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A numerical analysis of the hydrodynamic mixing characteristics of a rectangular versus a cylindrical mixing crystallizer tank for a membrane distillation apparatus
Smith, Everhardus Johannes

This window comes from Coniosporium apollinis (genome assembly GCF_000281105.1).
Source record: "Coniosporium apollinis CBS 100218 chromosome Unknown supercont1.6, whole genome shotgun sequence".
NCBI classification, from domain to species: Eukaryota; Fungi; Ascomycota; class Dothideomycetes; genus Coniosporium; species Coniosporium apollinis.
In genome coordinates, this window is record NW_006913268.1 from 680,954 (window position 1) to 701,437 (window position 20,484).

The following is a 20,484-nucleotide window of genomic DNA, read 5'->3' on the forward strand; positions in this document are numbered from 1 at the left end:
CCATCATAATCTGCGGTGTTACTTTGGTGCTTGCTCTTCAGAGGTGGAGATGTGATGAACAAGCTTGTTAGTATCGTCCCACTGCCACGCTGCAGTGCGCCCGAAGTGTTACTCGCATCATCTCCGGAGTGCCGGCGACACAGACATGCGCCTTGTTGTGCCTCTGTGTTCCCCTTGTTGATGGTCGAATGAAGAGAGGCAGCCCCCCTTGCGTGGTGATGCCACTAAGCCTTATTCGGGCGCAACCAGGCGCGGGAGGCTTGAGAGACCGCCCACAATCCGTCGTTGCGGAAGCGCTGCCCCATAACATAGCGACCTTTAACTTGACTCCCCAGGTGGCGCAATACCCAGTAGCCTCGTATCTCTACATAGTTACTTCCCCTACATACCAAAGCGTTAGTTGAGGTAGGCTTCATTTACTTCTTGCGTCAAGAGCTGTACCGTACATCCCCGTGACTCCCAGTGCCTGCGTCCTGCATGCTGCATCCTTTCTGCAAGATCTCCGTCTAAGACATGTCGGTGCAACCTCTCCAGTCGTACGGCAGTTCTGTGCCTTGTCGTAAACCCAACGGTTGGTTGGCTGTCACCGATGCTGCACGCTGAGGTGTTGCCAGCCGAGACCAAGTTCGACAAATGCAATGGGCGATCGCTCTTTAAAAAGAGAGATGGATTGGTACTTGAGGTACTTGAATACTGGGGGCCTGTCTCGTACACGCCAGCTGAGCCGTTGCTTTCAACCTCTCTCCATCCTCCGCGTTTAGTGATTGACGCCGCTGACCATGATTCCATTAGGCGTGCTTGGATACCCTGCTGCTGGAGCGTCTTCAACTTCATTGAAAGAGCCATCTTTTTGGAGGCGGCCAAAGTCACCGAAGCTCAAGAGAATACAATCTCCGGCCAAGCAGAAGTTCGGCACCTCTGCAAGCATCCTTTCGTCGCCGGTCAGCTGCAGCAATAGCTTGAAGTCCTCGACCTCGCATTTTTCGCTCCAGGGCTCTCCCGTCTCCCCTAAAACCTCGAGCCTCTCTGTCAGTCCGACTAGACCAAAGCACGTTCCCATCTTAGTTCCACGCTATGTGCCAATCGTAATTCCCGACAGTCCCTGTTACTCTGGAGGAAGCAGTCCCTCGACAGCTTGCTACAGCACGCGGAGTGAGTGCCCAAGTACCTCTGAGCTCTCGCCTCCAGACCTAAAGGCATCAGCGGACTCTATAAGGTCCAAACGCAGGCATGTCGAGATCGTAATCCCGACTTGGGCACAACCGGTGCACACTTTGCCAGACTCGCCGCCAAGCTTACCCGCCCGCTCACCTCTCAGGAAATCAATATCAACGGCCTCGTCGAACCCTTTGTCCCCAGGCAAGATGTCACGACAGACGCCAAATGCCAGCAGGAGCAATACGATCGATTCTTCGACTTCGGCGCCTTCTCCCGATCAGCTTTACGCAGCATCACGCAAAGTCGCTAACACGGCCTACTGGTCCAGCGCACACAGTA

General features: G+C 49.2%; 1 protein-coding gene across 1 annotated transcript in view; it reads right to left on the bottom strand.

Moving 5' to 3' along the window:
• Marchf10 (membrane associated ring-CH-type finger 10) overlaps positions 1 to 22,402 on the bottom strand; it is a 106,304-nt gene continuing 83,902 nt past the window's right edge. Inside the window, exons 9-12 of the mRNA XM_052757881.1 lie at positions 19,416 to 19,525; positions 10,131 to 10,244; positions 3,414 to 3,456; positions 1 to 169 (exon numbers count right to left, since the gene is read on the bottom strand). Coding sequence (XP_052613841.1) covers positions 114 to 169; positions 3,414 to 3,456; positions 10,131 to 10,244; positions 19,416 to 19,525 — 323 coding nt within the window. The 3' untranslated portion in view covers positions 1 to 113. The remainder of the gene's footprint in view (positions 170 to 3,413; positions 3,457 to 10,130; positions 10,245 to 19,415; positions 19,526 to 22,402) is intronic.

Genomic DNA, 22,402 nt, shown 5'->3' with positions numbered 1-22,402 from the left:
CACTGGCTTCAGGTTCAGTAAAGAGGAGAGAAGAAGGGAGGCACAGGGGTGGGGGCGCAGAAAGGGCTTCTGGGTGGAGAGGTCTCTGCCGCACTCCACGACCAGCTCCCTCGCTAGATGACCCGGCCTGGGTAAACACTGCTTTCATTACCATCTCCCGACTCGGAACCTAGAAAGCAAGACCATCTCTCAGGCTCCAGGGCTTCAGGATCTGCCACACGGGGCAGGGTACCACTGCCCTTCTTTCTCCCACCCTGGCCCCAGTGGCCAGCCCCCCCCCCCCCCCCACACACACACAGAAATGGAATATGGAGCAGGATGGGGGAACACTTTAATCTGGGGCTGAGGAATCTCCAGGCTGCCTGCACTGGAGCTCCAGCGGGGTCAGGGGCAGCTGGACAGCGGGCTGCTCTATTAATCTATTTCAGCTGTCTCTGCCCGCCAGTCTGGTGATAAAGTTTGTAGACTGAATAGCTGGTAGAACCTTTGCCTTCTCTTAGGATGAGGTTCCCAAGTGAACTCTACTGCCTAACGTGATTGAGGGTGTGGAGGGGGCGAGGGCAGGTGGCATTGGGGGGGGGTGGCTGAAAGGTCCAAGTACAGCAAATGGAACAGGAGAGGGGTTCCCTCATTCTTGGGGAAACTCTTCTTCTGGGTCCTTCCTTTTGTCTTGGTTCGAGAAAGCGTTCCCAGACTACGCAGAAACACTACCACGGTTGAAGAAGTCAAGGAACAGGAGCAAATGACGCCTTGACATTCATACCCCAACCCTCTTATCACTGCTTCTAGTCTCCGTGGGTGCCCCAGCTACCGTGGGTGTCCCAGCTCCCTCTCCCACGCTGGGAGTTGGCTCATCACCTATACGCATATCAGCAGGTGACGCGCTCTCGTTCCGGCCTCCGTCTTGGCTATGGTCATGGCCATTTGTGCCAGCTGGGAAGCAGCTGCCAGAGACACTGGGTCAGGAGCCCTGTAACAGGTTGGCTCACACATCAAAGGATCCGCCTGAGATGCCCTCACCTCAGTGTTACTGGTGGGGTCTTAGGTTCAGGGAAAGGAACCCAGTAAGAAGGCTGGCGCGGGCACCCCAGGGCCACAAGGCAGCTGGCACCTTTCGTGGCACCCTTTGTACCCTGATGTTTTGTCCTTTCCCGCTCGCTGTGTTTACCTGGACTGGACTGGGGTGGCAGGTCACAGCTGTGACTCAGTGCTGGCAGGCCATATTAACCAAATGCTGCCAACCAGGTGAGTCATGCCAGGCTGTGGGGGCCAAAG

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A membrane distillation crystallization (MDC) experimental setup was designed, constructed and commissioned with rectangular mixing crystallizer tanks. The advantages and disadvantages of a rectangular mixing tank are compared to the traditional cylindrical mixing tank with baffling by means of a computational fluid dynamic (CFD) analysis in Ansys Fluent. The effect of tank configuration and geometry on the hydrodynamic and mixing characteristics for efficient momentum, solid suspension, heat and mass transfer were investigated. The hydrodynamic conditions in a crystallizer-mixing tank determine the quality of fluid mixing essential for optimal crystallization. Forty-five degree pitched blade turbines (PBT) were used to provide the agitation in the stainless steel rectangular jacketed tanks. Clear polycarbonate replicas of the rectangular tanks were manufactured to visually observe the mixing process in the tanks. Silica particles were used to represent the calcium carbonate crystals in the experiment. The data gathered from these experiments showed that the tanks should be operated between 600 to 750 rpm in the CFD simulations to simulate partial to complete suspension. In the numerical simulations a rectangular tank was compared to a cylindrical tank with baffling of the same volume. The partial differential equations solved in the numerical simulation were the conservation of mass (continuity), conservation of momentum and additional turbulence equations. In order to solve the turbulent fluid flow characteristics, the industry standard two-equation model, namely the K-epsilon model was used. This model was refined by the addition of the Wen-Yu drag model, the Simonin turbulent dissipation and the Simonin et al. turbulence interaction models. The RANS based RNG (k-ε), derived from the instantaneous Navier-Stokes equation was selected as the preferred model to analyse the hydrodynamic flow fields in the tanks. The 3D sliding mesh method was used to compute a time accurate solution. The Eulerian-granular multiphase model was used to predict the degree of solids suspension in the tanks. The efficiency of mixing within the tank was measured by the tank’s ability to keep the crystals in suspension and preventing any particle from settling at the bottom for more than 1-2 second(s). The mixing tanks were initially loaded with 5% v/v, which equates to a loaded height of approximately 10 mm. The simulations were done with the use of the volume fraction function to visually observe the cloud height and gauge the homogeneity and distribution of the particulates within the fluid flow fields. The results from the experimental setup were compared to the CFD simulations to qualify the use of CFD simulations for the comparison of the geometrically different tanks. Lastly, the findings from the CFD simulations were used to compare the tanks and determine if the rectangular tank built for the MDC experiment perform satisfactorily to replace a standard cylindrical tank with baffling for this application.